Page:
Strivers Swim Upstream

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Run down the list of Strivers, firms that rank from No. 276 to No. 400 in housing revenue, and it's obvious these companies have more in common with the fragmented mainstream of the American housing industry than with the multimarket Masters of the Uni...

April 01, 2003

 

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Run down the list of Strivers, firms that rank from No. 276 to No. 400 in housing revenue, and it's obvious these companies have more in common with the fragmented mainstream of the American housing industry than with the multimarket Masters of the Universe.

They are mostly family businesses operating in a single housing market, and many of those markets are small. However, they are all production builders. The list begins with Don Simon Homes of Madison, Wis., which closed 275 attached and detached homes for $59.4 million in 2002. It's the largest builder in Madison and a past winner of the National Housing Quality Award. The list ends with Irving, Texas-based Norstar Building Corp., which completed 216 rental apartments in 2002 for revenue of $12 million. So these are not small, custom builders. They share the attributes of mass-production processes with those above them in the rankings.

It would be a mistake to characterize these companies as disinterested in growth. In the early 1980s, David Weekley Homes was one of them - a single-market builder in Houston with $20 million in annual revenue. However, there are certainly many family firms on this list with not the slightest interest in mastering the universe.

"We're growing our top line conservatively," says Jamie Bigelow, president of Bigelow Development in Palatine, Ill. "Our interest is in aggressively growing margins, both gross and net. We've built our net profit from 6% to 8% to 13% over the last three years." Bigelow is No. 363 on 2002 volume of $36.1 million from 219 closings. The firm closed 204 houses in 2001 and 190 in 2000.

 

Bigelow Development is carving a niche, away from the competition of Chicago's high-volume GIANTS, by building intimate TND communities of detached homes at densities above nine units to the acre. "No one else in Chicago is building affordable TND," Bigelow says. "We'll close about 220 houses this year. But by 2005, we'll take it to 350 homes."

Bigelow says he'll never do more than 500 homes a year. "I don't want to add another layer of management," he says, "and it's a slow process to get our affordable TNDs approved. But we make much better margins on them than when we try to compete with the big boys in commodity housing."

Strivers are not always young bucks such as Bigelow, trying to make a mark in the world. Sometimes the list contains the name of an old warrior, hinting at past glory. Former PB Builder of the Year John Crosland might be one of these, even at age 74.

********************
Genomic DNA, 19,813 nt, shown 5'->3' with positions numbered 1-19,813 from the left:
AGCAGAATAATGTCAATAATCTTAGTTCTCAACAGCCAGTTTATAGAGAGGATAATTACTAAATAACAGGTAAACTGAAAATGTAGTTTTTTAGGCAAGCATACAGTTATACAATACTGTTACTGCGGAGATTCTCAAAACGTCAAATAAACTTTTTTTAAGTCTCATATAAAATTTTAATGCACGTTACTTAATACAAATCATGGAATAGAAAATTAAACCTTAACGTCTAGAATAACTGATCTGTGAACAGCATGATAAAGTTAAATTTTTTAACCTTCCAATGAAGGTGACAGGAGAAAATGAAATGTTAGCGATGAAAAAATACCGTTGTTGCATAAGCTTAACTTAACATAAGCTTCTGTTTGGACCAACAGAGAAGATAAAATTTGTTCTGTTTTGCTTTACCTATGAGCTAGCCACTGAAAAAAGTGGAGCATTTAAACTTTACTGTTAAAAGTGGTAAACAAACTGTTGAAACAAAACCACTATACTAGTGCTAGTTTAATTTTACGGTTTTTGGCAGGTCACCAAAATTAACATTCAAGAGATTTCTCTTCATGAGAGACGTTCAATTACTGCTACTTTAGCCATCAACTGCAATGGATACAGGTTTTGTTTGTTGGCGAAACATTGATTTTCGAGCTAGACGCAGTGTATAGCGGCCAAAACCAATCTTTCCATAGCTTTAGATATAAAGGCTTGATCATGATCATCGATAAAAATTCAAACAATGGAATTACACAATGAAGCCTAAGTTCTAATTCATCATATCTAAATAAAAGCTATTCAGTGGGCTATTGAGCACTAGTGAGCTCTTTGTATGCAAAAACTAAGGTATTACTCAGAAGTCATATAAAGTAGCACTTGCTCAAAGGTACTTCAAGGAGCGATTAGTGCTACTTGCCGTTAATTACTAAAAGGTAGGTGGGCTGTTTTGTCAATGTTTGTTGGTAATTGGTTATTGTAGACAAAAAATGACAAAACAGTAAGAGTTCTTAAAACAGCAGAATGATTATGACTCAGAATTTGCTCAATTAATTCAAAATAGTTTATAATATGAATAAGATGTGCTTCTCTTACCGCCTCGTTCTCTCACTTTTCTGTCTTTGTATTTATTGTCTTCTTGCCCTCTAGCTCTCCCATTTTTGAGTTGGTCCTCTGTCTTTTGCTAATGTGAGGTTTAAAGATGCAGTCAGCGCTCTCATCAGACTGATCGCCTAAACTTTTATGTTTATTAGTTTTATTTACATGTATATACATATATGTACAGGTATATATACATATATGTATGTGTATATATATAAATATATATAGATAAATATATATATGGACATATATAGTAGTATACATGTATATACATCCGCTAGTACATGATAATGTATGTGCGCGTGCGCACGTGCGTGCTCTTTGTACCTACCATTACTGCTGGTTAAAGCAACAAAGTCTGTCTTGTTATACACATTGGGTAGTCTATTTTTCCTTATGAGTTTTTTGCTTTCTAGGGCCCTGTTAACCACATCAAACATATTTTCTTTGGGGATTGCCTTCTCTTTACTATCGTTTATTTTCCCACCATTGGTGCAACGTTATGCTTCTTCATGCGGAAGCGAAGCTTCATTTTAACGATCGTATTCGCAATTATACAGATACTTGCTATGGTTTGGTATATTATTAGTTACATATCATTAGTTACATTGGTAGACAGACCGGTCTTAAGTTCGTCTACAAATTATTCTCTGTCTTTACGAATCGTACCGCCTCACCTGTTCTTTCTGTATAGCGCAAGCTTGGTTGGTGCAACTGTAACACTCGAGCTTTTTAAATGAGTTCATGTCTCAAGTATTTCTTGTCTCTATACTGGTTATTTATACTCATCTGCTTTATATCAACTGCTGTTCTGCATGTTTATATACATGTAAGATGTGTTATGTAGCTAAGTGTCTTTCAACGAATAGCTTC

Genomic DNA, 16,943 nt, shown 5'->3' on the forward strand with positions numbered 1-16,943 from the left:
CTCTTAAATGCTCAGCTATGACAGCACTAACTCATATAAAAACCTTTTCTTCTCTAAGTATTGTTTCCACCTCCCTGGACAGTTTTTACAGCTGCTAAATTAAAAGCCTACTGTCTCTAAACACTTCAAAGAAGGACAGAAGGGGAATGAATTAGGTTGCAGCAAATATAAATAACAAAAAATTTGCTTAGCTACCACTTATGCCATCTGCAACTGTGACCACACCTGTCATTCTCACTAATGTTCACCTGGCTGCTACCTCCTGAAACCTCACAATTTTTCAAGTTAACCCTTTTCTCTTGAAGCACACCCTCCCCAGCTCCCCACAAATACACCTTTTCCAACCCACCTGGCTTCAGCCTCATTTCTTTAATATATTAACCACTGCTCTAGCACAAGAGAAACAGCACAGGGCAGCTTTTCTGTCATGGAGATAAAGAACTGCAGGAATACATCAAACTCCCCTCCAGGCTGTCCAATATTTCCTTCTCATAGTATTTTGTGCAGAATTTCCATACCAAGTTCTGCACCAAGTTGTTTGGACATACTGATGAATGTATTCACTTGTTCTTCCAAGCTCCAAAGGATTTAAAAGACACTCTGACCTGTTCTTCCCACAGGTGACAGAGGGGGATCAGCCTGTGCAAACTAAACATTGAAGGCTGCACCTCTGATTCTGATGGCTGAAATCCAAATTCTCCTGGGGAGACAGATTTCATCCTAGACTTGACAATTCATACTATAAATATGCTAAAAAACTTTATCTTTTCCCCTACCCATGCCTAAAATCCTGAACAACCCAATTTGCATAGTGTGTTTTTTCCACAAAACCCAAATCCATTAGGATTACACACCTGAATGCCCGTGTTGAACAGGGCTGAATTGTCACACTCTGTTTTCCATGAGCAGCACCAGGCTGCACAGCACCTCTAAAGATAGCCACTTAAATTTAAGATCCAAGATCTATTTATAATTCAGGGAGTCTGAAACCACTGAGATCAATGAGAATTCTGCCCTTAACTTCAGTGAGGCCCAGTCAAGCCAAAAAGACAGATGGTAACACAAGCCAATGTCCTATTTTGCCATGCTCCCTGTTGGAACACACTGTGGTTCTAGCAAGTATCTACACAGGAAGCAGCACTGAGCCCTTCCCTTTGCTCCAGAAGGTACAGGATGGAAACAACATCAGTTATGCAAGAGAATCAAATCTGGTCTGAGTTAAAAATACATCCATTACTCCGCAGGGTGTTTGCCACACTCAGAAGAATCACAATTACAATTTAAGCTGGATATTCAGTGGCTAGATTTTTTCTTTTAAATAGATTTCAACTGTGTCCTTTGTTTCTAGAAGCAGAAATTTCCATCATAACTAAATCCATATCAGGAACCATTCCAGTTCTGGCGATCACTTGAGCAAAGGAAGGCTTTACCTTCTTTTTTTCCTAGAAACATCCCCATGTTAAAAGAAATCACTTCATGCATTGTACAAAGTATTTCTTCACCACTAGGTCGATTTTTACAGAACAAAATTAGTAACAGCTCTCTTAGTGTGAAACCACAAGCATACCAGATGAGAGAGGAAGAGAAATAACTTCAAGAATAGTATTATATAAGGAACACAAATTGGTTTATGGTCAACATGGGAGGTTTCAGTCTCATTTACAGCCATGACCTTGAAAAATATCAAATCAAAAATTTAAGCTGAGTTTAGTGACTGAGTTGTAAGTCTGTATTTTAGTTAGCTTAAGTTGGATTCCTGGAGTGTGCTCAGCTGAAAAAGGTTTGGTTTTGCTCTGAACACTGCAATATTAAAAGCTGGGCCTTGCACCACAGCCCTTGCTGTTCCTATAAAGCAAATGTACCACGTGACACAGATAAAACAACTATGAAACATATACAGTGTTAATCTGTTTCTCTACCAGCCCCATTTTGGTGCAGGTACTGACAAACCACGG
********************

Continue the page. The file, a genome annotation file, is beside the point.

Some 14 years after selling his legendary home building business in Charlotte, N.C., Crosland is still in the rankings at No. 332 (up from No. 369 a year ago), with $44 million in revenue from 618 rental apartments. But Crosland is not just dabbling to stay amused.

"We're not just building apartments," he says. "We probably do more retail than anything else. We have six businesses, including Crosland Properties, which is the multifamily operation. Crosland Land is a developer of residential lots sold to major production builders. Crosland Retail does mixed-use projects that create urban lifestyle settings in suburban locations. Crosland Commercial does some office and industrial development."

 

Even after 14 years, Crosland can't build houses under his name, which he sold with his company. "I tried to get it back," he says, "but they don't want me to do that. Even after 14 years, Crosland is the strongest brand name in the Charlotte housing market."

However, he is building houses again, under the name Lillian Floyd Homes. "That's my mother's maiden name," Crosland says with a laugh. "It's not a lot of homes yet. We'll do about $30 million worth of houses priced between $200,000 and $300,000 this year. We'll probably move into the $400,000 range next year."

Crosland Companies has opened an office in Raleigh, N.C., and contemplates one in Tampa. "That's not for housing," Crosland says. "It's for land development and retail."

At the top of the Strivers, David Simon has a unique perspective on the companies below and above his Madison, Wis., firm. "We've never been interested in being the biggest," he says. "We always focused on improving the quality of our houses. We're now building 100% to green building standards and Energy Star certification, but now we're a lot more interested in building better neighborhoods. All of our new neighborhoods are TND. Consumers have been given very little choice for the last 40 years in how neighborhoods are planned. Now they're clamoring for better places to raise children. We see very strong demand for alley-loaded communities.

"I think this is the wave of the future, and the higher development costs are more than offset by higher densities. But when you make money on the higher density, you can't skim off those savings. You have to put them back into higher levels of community detailing - better landscaping, streetscaping, pocket parks and more architectural detailing on the houses. Consumers have a keen sense of value."

Strivers report an average of 8.4% profit, which is about what you'd expect for the smallest of production building GIANTS. As Bigelow's experience in Chicago's competitive market testifies, such companies can be pummeled by the big boys if they're caught in a price-per-square-foot battle.

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